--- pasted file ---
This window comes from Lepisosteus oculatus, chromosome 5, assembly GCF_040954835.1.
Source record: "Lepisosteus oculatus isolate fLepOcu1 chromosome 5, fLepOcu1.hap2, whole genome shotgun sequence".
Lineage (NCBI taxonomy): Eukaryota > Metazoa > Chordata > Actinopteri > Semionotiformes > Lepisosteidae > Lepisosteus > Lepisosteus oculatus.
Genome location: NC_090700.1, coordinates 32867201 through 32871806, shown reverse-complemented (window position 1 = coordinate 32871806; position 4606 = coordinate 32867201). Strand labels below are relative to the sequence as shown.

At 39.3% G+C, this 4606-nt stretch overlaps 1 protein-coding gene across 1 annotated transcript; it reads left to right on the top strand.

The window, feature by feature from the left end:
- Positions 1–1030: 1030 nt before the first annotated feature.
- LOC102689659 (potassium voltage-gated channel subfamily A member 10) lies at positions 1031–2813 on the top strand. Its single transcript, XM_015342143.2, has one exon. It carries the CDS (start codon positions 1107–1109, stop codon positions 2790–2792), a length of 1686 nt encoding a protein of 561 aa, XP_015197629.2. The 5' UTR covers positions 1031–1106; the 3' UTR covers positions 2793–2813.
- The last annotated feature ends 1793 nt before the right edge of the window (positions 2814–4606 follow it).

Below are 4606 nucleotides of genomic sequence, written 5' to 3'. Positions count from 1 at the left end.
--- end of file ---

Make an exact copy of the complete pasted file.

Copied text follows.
This window comes from Lepisosteus oculatus, chromosome 5, assembly GCF_040954835.1.
Source record: "Lepisosteus oculatus isolate fLepOcu1 chromosome 5, fLepOcu1.hap2, whole genome shotgun sequence".
Lineage (NCBI taxonomy): Eukaryota > Metazoa > Chordata > Actinopteri > Semionotiformes > Lepisosteidae > Lepisosteus > Lepisosteus oculatus.
Genome location: NC_090700.1, coordinates 32867201 through 32871806, shown reverse-complemented (window position 1 = coordinate 32871806; position 4606 = coordinate 32867201). Strand labels below are relative to the sequence as shown.

At 39.3% G+C, this 4606-nt stretch overlaps 1 protein-coding gene across 1 annotated transcript; it reads left to right on the top strand.

The window, feature by feature from the left end:
- Positions 1–1030: 1030 nt before the first annotated feature.
- LOC102689659 (potassium voltage-gated channel subfamily A member 10) lies at positions 1031–2813 on the top strand. Its single transcript, XM_015342143.2, has one exon. It carries the CDS (start codon positions 1107–1109, stop codon positions 2790–2792), a length of 1686 nt encoding a protein of 561 aa, XP_015197629.2. The 5' UTR covers positions 1031–1106; the 3' UTR covers positions 2793–2813.
- The last annotated feature ends 1793 nt before the right edge of the window (positions 2814–4606 follow it).

Below are 4606 nucleotides of genomic sequence, written 5' to 3'. Positions count from 1 at the left end.